Symbolic Attire

I can’t think of too many things more symbolic than wearing a team jersey or uniform and knowing you belong to something bigger than yourself. I’ve recently been accepted to a women’s racing team (road, gravel, and mountain biking) and when one of my teammates and friends gave me this year’s jersey, I simply felt like I belonged. Perhaps for the first time in years, I belonged to something bigger than “me.”

There is symbolism in things we wear and put on every day. Wedding rings and bands are symbolic to a deep relationship between two people and whether those people are physically together or not, a bond exists. Men’s ties and other jewelry for men and women often symbolize high status in work or society. Wedding attire- the dress, suit, and tux- is symbolic to a huge life event in many people’s lives. Even the logos that represent the brands and companies that we give our money to say something about us.

There are many examples of symbolism in material things in daily life.

But for me, something clicked just a few days ago and I had a deep recognition of who I am and what I stand for because of that team jersey that was handed to me last month. And with that recognition came a deep sense of responsibility too.

By putting on a team jersey or work uniform you represent that organization, group, team, brand or company. When you wear your uniform or jersey, you’re proud. You’re making a statement to the world that these moments aren’t just about you as an individual, but they are about your team or organization beyond you. (I have to chuckle because maybe this is by default… you need a job and you have to wear a certain uniform for work, even if you hate it. I remember this being the case at times in my life as well.)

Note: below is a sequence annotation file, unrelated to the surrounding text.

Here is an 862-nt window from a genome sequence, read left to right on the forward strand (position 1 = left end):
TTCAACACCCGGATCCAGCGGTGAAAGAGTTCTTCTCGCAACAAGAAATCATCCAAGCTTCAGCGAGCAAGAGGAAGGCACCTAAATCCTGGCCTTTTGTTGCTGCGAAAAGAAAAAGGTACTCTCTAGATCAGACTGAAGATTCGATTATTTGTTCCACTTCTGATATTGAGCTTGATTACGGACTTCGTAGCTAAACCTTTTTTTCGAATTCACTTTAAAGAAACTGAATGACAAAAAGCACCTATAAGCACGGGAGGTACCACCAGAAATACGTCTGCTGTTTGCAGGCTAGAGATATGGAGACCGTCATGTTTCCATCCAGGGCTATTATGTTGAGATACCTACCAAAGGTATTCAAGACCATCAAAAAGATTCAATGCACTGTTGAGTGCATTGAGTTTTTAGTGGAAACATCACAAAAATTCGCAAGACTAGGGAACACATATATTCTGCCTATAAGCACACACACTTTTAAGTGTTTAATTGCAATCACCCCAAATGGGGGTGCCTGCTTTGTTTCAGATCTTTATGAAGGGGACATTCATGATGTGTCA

When I race, I get to wear my team’s name. When I ride for training, more people will see our logo and colors. I’m one part of a greater whole that matters and is making a difference for women cyclists in my area. One example of how this changes me is that I’m going to go out of my way to follow road rules and practice good bike etiquette, especially when I’m in my team jersey.

So too, the importance of the jersey I get to wear for my team doesn’t end when I take off that shirt at the end of the day. I’m still “me” and I still belong to that group, with or without the name and logo on my back for all to see. I should be practicing those road rules and etiquette always, not just when in uniform.

This idea of belonging AND representing my team well really struck home a few days ago. Whether I’m wearing my jersey or not, I’m still a part of a team and group. And I want to bring honor to the group at all times, not just when I’m riding with the colors and logo of the team.

Whether we recognize it every day or not, we all represent something bigger than us. Our families, schools, churches, teams, places of work all make up pieces of our lives and groups that we belong to. And my realization the other day was this: I belong and don’t want to misrepresent the team that is important to me. I want to build the team up at ALL times.

A side note, I think this is why social media can bring so many problems to people’s lives and why supervisors and companies care about following their staff on social media. The online world matters as much as the behind closed doors, private, offline world.